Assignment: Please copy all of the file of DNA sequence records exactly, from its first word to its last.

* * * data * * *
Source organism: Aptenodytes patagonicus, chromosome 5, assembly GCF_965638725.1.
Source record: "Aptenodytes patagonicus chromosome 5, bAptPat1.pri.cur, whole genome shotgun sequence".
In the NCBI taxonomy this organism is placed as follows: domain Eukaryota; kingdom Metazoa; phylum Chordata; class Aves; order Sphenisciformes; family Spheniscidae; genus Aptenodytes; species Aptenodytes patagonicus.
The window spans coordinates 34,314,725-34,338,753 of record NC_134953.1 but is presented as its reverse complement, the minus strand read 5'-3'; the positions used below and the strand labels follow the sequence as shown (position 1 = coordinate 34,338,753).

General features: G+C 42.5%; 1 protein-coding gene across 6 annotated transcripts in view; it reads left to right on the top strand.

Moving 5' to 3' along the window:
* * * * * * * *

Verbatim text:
Source organism: Aptenodytes patagonicus, chromosome 5, assembly GCF_965638725.1.
Source record: "Aptenodytes patagonicus chromosome 5, bAptPat1.pri.cur, whole genome shotgun sequence".
In the NCBI taxonomy this organism is placed as follows: domain Eukaryota; kingdom Metazoa; phylum Chordata; class Aves; order Sphenisciformes; family Spheniscidae; genus Aptenodytes; species Aptenodytes patagonicus.
The window spans coordinates 34,314,725-34,338,753 of record NC_134953.1 but is presented as its reverse complement, the minus strand read 5'-3'; the positions used below and the strand labels follow the sequence as shown (position 1 = coordinate 34,338,753).

General features: G+C 42.5%; 1 protein-coding gene across 6 annotated transcripts in view; it reads left to right on the top strand.

Moving 5' to 3' along the window: